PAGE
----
Texas, New Mexico endure haboob-like conditions
The weather has its good and bad days, but when drought comes into play, any incoming system is expected to make a mess. Whether that occurs in the form of rain, tornado, hail or dust, local organizations should always be prepared with their own business continuity plan.
Earlier this week, residents in parts of Texas and New Mexico felt the effects of 50 mile per hour winds creating a 1,000-foot high dust storm. Some called it a haboob, which is another common term for dust or sandstorm, but AccuWeather contributor Samantha-Rae Tuthill explained that wasn't the case.
"Unlike a haboob, which is caused by an approaching thunderstorm, dust storms are the result of high winds and dry, dusty earth," she wrote.
Both states are facing an extremely severe drought. Thanks to a low pressure cold front that traveled through the Rocky Mountains and the Great Plains, visibility was significantly limited on Tuesday, New Mexico news station KOB reported.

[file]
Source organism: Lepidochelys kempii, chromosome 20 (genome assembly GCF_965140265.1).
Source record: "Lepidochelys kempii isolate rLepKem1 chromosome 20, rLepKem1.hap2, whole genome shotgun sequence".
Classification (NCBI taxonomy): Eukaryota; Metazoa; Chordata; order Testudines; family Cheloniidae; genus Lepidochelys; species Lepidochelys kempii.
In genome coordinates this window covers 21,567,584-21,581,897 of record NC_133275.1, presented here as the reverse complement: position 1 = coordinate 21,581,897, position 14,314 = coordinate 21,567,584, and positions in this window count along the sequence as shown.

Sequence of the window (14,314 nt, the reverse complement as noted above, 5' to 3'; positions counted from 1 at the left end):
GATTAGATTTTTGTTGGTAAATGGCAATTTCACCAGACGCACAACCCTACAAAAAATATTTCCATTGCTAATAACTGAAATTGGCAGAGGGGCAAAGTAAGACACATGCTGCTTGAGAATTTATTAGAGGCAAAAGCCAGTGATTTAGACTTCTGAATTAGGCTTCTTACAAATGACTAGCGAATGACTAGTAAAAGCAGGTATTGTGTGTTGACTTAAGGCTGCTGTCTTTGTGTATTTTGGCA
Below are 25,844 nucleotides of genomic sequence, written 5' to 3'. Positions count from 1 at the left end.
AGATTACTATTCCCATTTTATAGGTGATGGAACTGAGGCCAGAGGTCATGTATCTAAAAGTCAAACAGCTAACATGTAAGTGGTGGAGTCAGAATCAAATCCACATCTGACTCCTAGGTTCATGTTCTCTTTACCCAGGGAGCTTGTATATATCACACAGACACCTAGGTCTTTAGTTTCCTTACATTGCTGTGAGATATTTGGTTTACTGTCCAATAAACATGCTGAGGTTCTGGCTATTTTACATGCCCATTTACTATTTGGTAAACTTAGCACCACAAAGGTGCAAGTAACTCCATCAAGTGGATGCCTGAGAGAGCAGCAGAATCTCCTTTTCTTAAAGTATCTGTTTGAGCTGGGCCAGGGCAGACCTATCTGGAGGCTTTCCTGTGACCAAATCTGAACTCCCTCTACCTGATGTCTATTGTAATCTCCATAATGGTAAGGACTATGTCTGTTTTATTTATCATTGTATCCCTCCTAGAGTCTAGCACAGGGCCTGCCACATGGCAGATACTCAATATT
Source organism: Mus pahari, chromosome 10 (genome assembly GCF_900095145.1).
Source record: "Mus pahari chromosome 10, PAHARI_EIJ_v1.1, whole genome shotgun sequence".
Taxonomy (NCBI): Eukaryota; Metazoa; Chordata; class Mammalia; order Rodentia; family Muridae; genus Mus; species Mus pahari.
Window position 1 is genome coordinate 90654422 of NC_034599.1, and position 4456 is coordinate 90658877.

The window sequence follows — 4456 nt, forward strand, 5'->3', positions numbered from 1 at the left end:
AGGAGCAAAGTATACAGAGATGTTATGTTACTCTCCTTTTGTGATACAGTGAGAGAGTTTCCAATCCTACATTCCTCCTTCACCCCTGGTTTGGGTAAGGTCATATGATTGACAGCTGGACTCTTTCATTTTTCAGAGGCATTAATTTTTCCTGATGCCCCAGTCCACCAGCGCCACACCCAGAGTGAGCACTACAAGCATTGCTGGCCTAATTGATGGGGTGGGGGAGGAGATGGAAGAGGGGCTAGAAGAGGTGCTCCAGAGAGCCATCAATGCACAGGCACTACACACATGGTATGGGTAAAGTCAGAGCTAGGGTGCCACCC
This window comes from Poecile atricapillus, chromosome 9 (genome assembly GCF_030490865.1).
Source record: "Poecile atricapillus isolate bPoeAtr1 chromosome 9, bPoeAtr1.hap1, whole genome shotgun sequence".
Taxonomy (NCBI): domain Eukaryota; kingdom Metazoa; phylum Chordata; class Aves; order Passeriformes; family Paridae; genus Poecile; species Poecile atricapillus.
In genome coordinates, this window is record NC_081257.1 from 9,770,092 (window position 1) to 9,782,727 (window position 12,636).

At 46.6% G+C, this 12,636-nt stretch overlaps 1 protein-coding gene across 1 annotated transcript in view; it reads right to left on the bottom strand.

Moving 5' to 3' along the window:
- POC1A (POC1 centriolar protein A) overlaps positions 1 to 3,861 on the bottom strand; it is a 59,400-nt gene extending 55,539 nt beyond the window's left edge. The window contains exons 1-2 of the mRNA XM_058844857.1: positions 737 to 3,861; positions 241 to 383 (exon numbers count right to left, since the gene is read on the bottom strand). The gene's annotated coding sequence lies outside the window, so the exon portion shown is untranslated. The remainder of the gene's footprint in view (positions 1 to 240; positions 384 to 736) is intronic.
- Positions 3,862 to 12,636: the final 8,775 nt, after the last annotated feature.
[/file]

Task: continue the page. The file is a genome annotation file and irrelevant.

"That dust, believe it or not, squeezed through the gaps in the mountains and into the valley," Shawn Bennett from the National Weather Service told the news source.
Temperatures reached around 80 degrees in western Texas, so anyone who has respiratory problems was urged not to step outside until the 200-mile wide dust storm subsided Wednesday morning.
While this weather event may not have the potential to cause much damage to properties, it has the ability to cause car accidents and severe health problems. Business continuity consultants can help companies and communities create action plans for both common situations and rarer ones.